“I believe that the first order of business when we reorganize after the first of the year is congressional oversight,” said Senate Democratic Leader Sen. Harry Reid (D-NV) on November 10 after it became clear that Democrats would control the Senate and House in the next Congress.
“There simply has been no oversight in recent years,” Sen. Reid said.
That of course is an exaggeration. Even on the narrow subject of government secrecy, for example, Rep. Christopher Shays (R-CT) held multiple oversight hearings over the last two years that substantially enriched the public record.
But it is nevertheless true that congressional oversight atrophied under Republican leadership and that many fateful national policy decisions escaped scrutiny or challenge. That is expected to change as Democrats take charge in January.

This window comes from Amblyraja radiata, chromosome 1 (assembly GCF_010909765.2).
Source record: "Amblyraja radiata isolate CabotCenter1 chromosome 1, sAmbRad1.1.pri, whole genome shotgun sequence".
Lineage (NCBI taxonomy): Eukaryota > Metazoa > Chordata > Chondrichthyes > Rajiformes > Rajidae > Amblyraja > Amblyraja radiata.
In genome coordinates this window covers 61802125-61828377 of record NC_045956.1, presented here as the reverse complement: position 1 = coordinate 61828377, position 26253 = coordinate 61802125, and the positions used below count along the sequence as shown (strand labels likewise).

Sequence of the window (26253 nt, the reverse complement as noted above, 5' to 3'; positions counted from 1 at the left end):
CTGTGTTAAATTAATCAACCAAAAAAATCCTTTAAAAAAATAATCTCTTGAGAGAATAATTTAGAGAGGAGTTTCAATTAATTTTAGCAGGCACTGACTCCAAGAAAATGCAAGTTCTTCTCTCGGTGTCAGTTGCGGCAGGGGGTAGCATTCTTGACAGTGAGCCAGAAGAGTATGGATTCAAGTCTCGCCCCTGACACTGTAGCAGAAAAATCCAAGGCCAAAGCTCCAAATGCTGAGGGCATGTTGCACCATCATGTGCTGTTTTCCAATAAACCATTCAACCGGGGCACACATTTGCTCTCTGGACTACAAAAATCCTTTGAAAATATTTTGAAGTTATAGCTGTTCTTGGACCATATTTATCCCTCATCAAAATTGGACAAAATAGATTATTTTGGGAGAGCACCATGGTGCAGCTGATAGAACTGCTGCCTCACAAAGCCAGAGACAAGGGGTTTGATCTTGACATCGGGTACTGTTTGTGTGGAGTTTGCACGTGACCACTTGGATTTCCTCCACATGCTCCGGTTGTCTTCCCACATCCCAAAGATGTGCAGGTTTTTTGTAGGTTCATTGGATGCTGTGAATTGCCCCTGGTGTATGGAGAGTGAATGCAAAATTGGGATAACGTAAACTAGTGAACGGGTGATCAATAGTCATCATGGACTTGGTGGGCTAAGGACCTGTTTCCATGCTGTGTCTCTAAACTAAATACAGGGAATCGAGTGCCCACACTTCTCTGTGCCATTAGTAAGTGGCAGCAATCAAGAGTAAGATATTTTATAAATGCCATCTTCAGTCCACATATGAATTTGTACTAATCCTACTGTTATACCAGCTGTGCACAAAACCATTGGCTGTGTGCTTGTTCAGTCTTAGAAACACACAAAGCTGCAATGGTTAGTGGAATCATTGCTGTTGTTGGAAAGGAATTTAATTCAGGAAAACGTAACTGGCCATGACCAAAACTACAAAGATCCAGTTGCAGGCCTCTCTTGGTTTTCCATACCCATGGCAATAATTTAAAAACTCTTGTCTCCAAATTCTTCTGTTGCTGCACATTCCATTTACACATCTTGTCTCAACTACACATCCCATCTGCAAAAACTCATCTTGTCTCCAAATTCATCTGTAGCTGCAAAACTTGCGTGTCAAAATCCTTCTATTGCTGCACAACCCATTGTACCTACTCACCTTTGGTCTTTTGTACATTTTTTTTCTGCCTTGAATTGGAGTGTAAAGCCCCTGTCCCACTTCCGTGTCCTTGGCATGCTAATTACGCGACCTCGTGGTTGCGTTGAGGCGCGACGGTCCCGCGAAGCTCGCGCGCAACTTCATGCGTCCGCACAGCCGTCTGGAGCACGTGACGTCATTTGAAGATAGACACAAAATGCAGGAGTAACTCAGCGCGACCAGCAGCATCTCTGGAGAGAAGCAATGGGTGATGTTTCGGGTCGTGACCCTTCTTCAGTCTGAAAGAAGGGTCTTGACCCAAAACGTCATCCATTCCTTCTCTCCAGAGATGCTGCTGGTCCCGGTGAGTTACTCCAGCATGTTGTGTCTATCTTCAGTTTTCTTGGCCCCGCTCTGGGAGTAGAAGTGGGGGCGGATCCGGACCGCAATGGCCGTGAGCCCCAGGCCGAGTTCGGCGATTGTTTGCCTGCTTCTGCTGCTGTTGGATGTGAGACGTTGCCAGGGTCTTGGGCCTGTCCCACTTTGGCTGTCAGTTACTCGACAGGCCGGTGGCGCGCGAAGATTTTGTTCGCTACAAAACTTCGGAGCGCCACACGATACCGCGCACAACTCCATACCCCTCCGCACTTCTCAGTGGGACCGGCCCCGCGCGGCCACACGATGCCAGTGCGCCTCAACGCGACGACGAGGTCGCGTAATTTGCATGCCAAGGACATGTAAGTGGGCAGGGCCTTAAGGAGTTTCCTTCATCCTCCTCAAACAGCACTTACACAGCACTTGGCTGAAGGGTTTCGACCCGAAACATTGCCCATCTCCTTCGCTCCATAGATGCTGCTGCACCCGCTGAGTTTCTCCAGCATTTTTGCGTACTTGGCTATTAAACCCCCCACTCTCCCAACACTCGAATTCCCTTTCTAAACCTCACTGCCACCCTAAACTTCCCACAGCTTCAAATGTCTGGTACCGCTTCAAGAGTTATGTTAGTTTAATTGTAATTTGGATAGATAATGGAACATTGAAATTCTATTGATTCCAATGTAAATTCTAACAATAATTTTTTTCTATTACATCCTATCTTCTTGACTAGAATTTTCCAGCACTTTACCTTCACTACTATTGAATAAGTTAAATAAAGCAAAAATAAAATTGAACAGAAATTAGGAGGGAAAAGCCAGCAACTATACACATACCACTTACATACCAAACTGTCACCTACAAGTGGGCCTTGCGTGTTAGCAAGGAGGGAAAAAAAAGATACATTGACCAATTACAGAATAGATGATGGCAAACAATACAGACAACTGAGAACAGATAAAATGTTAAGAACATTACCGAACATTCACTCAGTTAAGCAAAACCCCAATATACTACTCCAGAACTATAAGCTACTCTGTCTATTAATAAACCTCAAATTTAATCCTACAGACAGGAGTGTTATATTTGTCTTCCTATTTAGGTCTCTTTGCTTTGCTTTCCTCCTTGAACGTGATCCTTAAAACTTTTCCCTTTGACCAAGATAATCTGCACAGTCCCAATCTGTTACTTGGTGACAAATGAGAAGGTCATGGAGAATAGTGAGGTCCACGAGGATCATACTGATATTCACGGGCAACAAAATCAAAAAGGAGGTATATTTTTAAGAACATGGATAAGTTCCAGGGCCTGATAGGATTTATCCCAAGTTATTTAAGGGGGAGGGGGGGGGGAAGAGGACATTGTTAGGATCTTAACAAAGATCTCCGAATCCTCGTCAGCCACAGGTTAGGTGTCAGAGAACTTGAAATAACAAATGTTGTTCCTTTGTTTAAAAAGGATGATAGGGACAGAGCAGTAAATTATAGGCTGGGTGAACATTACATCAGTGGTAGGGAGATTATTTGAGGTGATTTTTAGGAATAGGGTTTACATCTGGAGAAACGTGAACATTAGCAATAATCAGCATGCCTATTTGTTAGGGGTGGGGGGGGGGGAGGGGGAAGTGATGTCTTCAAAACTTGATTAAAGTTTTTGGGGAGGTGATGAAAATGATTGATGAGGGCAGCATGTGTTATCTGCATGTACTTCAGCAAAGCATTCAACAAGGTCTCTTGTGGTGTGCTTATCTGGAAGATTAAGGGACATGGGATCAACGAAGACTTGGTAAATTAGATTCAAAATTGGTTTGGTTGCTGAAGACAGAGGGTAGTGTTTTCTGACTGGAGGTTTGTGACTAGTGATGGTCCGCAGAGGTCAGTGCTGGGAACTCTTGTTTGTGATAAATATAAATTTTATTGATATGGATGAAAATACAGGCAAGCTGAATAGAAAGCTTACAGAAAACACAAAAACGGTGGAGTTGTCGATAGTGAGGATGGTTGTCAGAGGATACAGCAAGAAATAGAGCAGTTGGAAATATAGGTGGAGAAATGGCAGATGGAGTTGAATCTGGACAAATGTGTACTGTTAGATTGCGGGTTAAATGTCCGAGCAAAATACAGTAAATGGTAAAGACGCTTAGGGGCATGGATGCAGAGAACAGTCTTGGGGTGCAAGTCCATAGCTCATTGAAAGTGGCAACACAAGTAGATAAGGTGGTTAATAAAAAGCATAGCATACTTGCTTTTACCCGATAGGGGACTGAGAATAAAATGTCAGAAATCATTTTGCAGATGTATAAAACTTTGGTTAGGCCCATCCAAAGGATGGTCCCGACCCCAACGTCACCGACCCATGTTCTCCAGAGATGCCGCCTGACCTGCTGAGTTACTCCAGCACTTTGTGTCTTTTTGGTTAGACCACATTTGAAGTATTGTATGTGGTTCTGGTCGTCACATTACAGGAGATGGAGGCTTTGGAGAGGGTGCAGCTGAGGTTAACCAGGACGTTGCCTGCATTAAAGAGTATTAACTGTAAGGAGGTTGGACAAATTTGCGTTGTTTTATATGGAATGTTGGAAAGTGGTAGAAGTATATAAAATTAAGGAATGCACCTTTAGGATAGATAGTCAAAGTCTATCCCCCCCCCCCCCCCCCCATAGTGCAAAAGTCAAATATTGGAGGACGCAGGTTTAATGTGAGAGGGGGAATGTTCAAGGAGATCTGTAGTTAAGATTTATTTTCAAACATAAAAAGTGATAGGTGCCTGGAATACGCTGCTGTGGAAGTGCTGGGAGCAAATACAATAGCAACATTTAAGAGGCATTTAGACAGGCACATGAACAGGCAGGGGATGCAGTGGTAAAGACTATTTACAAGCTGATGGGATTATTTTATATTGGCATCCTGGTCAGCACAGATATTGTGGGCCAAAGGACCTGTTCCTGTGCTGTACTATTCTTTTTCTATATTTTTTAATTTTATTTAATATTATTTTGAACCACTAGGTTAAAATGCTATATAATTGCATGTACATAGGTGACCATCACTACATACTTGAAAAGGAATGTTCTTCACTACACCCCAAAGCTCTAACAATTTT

New members and staff may need to learn or relearn the tools and techniques of oversight.
Beginning with the basics, the Congressional Research Service explains: “Congressional oversight refers to the review, monitoring, and supervision of federal agencies, programs, activities, and policy implementation.”
More simply still: “Oversight is a way for Congress to check on, and check, the executive.”
A 146 page manual prepared by CRS in 2004 describes the purposes and practices of congressional oversight in detail.
See “Congressional Oversight Manual” (pdf), October 21, 2004.
See also “Congressional Oversight” (pdf), updated January 3, 2006.
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